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By Maggie Fox

A group of Colorado nuns has no reason to appeal the birth control mandate in the health care law because it doesn't have to provide contraception anyway, the U.S. government argued on Friday.

But the Little Sisters of the Poor say they cannot authorize someone else to "sin on their behalf".

It’s an early skirmish in a year expected to be full of battles over the so-called contraceptive mandate in the Obamacare law.

The administration says the group is already exempt from the law, because their insurance is provided by Christian Brothers Services. As a church organization, it’s excused from the law’s requirements. The nuns have said they don't want to sign a waiver asking for an exemption.

"With the stroke of their own pen, applicants can secure for themselves the relief they seek from this Court," the Department of Justice wrote in its response. "They need only self-certify that they are non-profit organizations that hold themselves out as religious and have religious objections to providing coverage for contraceptive services."

"The idea that it’s just a stroke of the pen trivializes the matter," countered Eric Rassbach, deputy general counsel for the Becket Fund for Religious Liberty, which represents the Little Sisters.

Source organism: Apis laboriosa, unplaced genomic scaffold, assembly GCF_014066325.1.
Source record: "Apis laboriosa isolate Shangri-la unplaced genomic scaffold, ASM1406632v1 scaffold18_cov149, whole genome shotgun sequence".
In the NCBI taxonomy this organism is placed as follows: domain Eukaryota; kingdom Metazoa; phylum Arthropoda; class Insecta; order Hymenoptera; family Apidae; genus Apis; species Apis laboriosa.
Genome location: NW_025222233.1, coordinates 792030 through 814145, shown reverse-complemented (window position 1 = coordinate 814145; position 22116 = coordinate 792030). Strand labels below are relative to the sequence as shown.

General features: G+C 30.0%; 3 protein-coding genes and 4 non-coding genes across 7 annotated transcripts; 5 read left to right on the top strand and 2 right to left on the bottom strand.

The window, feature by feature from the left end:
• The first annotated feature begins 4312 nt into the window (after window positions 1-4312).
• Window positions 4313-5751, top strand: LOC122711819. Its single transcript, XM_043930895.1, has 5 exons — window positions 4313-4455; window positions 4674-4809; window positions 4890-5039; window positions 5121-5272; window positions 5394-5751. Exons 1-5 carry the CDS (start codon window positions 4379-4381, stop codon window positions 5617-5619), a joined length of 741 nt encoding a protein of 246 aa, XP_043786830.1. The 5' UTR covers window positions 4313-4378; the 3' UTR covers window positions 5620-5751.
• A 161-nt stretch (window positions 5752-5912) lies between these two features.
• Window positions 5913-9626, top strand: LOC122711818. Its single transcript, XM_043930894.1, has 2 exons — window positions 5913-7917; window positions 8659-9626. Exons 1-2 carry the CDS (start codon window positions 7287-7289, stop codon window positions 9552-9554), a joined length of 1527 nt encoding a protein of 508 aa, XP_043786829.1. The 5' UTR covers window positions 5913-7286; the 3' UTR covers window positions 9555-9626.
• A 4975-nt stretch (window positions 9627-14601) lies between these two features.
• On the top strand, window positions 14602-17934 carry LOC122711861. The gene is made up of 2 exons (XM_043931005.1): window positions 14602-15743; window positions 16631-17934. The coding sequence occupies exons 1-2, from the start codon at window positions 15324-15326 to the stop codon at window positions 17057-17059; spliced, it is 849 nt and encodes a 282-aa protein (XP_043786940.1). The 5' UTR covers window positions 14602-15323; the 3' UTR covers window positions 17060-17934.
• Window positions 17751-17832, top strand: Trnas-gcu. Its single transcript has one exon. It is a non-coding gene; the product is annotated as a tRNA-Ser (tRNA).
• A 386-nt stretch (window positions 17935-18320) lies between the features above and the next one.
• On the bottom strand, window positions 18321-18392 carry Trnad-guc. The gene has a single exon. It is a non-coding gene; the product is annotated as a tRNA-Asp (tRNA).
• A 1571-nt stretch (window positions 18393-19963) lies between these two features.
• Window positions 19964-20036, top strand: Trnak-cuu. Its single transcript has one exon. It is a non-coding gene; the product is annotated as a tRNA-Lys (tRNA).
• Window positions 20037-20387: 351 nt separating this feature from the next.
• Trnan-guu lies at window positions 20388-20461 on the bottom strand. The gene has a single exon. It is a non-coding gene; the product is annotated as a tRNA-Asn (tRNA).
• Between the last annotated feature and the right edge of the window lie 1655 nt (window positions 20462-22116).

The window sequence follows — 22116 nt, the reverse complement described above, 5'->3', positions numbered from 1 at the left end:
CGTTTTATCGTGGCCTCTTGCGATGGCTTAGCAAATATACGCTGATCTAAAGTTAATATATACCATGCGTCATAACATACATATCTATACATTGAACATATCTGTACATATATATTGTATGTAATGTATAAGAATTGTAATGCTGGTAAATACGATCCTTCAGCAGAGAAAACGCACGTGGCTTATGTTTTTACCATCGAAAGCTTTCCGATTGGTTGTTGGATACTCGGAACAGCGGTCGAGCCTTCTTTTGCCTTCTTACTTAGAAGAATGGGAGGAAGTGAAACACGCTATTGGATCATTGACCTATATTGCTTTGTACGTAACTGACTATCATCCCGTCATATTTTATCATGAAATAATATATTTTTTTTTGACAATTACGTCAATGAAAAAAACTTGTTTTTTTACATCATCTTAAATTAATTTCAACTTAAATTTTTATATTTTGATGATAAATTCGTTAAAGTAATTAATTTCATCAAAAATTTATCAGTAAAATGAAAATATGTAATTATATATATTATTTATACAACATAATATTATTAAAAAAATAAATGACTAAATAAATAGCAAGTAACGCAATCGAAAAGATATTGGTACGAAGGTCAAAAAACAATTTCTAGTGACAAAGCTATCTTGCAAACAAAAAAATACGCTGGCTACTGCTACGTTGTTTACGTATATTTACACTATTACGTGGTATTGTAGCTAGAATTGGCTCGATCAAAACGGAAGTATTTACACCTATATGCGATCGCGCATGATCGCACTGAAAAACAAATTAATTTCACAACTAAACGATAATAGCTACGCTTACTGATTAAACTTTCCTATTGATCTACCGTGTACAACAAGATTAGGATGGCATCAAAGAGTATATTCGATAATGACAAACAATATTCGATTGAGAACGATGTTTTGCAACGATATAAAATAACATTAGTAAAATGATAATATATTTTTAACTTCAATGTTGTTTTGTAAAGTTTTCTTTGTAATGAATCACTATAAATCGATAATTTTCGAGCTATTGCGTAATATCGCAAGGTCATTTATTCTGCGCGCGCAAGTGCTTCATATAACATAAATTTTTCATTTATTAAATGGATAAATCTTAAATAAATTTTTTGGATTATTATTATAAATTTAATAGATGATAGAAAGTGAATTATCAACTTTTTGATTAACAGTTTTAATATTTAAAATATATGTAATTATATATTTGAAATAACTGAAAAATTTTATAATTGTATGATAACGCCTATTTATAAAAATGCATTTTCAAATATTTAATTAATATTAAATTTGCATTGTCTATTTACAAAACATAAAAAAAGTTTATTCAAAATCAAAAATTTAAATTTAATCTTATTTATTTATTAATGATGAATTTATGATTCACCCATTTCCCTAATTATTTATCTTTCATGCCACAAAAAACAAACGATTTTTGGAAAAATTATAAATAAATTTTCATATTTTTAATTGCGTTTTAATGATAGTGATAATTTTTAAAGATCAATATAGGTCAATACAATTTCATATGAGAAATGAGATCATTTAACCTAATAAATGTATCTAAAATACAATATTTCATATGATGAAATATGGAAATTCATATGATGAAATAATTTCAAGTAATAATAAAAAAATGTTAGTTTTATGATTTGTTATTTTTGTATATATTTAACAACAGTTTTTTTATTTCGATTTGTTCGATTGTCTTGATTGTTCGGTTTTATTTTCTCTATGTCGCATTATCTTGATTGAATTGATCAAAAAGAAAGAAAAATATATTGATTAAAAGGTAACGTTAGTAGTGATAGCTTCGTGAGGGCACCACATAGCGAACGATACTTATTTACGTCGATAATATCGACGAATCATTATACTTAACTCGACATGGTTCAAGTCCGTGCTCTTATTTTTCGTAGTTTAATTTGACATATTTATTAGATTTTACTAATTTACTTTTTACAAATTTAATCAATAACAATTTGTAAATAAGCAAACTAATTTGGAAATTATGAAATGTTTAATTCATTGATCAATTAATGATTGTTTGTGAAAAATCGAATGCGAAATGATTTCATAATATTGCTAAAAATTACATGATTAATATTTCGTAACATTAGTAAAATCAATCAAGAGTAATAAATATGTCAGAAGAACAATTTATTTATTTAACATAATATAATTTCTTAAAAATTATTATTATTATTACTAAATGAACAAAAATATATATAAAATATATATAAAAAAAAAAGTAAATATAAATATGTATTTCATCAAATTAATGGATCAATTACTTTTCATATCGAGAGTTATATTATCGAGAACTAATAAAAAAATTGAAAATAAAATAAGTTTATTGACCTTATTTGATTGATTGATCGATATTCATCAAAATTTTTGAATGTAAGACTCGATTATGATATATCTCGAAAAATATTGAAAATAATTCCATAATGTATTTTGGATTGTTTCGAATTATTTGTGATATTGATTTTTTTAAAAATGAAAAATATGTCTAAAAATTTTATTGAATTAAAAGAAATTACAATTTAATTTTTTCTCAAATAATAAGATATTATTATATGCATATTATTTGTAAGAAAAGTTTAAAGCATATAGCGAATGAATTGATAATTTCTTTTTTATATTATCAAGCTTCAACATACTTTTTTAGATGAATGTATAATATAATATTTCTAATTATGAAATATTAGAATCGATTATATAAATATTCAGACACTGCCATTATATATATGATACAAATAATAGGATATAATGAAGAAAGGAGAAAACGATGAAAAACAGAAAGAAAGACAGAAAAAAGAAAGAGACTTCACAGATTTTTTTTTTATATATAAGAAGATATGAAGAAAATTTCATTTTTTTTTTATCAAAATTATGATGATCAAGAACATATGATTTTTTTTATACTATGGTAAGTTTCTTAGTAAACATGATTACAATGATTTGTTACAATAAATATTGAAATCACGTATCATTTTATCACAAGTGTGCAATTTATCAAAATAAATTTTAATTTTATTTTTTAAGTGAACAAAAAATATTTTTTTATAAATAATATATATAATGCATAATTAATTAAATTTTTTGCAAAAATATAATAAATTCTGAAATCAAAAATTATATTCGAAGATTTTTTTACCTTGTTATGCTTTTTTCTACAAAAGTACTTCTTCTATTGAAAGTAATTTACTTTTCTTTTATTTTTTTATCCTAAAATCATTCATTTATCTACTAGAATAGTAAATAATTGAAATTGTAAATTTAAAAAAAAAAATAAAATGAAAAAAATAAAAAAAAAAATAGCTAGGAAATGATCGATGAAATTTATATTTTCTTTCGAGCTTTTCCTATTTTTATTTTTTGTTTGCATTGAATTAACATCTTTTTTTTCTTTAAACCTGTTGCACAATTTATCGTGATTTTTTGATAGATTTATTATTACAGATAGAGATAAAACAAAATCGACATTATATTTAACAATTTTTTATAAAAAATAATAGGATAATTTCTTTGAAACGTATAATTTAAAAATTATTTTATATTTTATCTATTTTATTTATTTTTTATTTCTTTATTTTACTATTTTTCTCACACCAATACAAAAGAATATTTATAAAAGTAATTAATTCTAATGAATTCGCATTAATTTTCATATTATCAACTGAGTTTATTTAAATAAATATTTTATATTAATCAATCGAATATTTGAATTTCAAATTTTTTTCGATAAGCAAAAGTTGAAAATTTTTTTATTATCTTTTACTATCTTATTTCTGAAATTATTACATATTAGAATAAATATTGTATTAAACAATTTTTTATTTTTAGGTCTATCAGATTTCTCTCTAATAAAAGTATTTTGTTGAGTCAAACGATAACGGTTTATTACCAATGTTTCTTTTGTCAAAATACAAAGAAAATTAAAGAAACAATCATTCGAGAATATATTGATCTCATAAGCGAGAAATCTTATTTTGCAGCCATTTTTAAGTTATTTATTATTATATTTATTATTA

"You don’t have to actually do it to be liable. If you are directing someone else to do the act that is immoral, you yourself are immoral," Rassbach told reporters in a telephone briefing. 

And the group made the same argument in its response to the government's response later on Friday:  "The Little Sisters and other Applicants cannot execute the form because they cannot deputize a third party to sin on their behalf," it reads.

Becket asked the Supreme Court to keep the injunction in place. "The temporary injunction issued Tuesday night saved Mother Provincial Loraine Marie Maguire from the choice of violating her faith by executing the government’s required form, or exposing the Little Sisters’ ministry to decimation by IRS penalties," its response reads. "She exercised her religion that night, and each day since, by acting in accordance with God’s will as she understands it. The temporary injunction protected, and continues to protect, that religious exercise."

All new insurance plans, including those provided by employers, must provide free birth control as part of a list of essential benefits, including vaccinations and cancer screenings.

When some religious groups objected, the Obama administration provided exemptions. And an older law, the 1974 Employee Retirement Income Security Act, exempts church plans from regulation anyway.

The Denver chapter of the Little Sisters of the Poor says it cannot even sign a waiver asking for an exemption. Supreme Court justice Sonia Sotomayor, who has responsibility for the 10th Circuit Court of Appeals where the group filed its latest appeal, granted a last-minute injunction on New Year’s Eve.